Mrs. ○○, long time no see.

○○  ク・ユポ  ヘ-
○○  ku=yupo  he
Brother ○○, long time no see.

ヘマンタ  ネプキ  ア・キ  コロ  アナン(アン・アン)?
hemanta  nepki   a=ki  kor   an=an
What work do you do?

ケシトケシト  ク・ネプキコロ   カン(ク・アン)
kesto kesto  ku=nepkikor    kan(ku=an)
I work everyday, everyday.

Vocabulary

ニシパ[a rich man, Mr., Sir.]
サポ[Sister]
カッケマッ[Wife, madame]
ユポ[Brother]
ヘマンタ[What]
ネプキ[Work, to work]
キ[To do]
コロ[Connector "while.."]

Explanations

Nispa is a word difficult to translate into other language. It is a rich man, powerful man, great man at the same time. It is also someone who deserves to be a teacher to the other, one who deserves to be a leader. It can be used by wife to refer to own husband.
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Karavinka
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Postby Karavinka » 2007-10-31, 1:14

Progress has been slow, and I don't particularly want to defend myself how busy I have been. I'll just make the temporary break notice until mid. december.
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Postby Karavinka » 2007-12-15, 20:34

Finally I have some time to get back on this, and here comes the final copies of the first five lessons.

http://pds6.egloos.com/pds/200712/16/86/Ainu01.doc
http://pds7.egloos.com/pds/200712/16/86/Ainu01.rtf

I have made some extensive revision on the explanatory materials. First, the correct grammatical terms are employed. Second, I have edited the explanatory materials so it suits the English speaking readers better. Third, I tried to include all that is required for the reader to know in the text itself, since the non-Japanese speakers cannot benefit from the broadcast.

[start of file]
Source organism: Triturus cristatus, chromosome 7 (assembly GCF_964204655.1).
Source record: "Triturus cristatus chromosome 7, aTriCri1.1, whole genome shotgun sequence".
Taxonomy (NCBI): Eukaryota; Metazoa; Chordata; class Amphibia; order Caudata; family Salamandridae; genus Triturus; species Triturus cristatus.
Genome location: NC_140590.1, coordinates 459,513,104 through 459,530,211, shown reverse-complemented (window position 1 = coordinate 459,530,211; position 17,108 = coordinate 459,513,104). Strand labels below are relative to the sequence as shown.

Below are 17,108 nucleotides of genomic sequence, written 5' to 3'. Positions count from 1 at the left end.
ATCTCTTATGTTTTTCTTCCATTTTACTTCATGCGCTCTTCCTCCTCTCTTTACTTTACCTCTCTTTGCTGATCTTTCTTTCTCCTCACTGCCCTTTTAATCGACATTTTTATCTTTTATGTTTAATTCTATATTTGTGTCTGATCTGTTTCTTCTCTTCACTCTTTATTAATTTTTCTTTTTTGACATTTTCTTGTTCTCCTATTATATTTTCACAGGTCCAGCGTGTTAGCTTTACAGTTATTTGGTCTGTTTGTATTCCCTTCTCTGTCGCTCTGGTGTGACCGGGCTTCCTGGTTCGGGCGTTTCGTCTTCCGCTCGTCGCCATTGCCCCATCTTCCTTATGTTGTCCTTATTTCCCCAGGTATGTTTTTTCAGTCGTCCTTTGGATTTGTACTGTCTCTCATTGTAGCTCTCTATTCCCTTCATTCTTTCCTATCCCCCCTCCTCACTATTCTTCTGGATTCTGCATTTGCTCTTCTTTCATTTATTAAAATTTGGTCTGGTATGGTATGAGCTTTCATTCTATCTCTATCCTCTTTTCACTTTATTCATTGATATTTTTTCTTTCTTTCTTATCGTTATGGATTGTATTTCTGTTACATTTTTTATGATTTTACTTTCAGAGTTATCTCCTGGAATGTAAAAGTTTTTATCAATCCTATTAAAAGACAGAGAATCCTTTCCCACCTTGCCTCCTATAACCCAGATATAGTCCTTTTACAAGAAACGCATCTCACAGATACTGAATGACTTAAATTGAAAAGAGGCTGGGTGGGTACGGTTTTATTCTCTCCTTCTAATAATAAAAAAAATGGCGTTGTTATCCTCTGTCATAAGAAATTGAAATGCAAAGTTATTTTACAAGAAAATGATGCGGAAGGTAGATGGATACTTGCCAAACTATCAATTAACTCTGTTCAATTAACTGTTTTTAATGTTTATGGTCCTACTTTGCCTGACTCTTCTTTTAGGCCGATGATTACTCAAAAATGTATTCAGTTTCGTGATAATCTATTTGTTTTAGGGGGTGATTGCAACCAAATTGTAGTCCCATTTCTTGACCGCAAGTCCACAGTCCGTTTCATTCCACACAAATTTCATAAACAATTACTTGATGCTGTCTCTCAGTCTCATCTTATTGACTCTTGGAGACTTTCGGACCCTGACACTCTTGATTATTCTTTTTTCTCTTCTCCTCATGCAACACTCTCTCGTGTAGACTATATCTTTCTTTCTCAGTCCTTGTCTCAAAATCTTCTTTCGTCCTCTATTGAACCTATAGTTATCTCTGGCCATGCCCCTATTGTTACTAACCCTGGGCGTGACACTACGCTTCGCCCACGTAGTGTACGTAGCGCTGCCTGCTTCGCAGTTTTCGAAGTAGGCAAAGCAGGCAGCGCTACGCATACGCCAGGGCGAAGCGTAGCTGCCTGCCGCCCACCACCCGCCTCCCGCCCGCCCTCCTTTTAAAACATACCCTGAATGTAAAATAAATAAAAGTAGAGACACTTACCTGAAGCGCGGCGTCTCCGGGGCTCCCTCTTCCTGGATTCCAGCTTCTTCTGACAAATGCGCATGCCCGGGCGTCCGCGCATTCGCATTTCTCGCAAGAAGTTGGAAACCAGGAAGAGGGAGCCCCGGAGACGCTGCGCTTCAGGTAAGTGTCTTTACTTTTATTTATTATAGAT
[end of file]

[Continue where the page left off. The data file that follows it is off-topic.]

For the general information on the language, please see Kotoba("Language") by Hiroshi Nakagawa.

I think I will be able to finish up these lessons by the end of this year or early in January.

Suy unukar an no.
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Postby Karavinka » 2007-12-18, 23:39

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Postby Karavinka » 2007-12-23, 0:53

Last edited by Karavinka on 2008-01-04, 18:03, edited 1 time in total.
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Postby Karavinka » 2008-01-04, 18:03

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Postby Karavinka » 2008-01-11, 19:45

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Postby Karavinka » 2008-01-21, 18:56

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Postby Karavinka » 2008-02-23, 14:54

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Postby Karavinka » 2008-03-09, 23:59

Lessons 46 to 50.

http://pds9.egloos.com/pds/200803/10/86/Ainu10.doc
http://pds8.egloos.com/pds/200803/10/86/Ainu10.rtf

Three more lessons remain to be revised, and this series would be done.
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Postby Karavinka » 2008-03-10, 2:21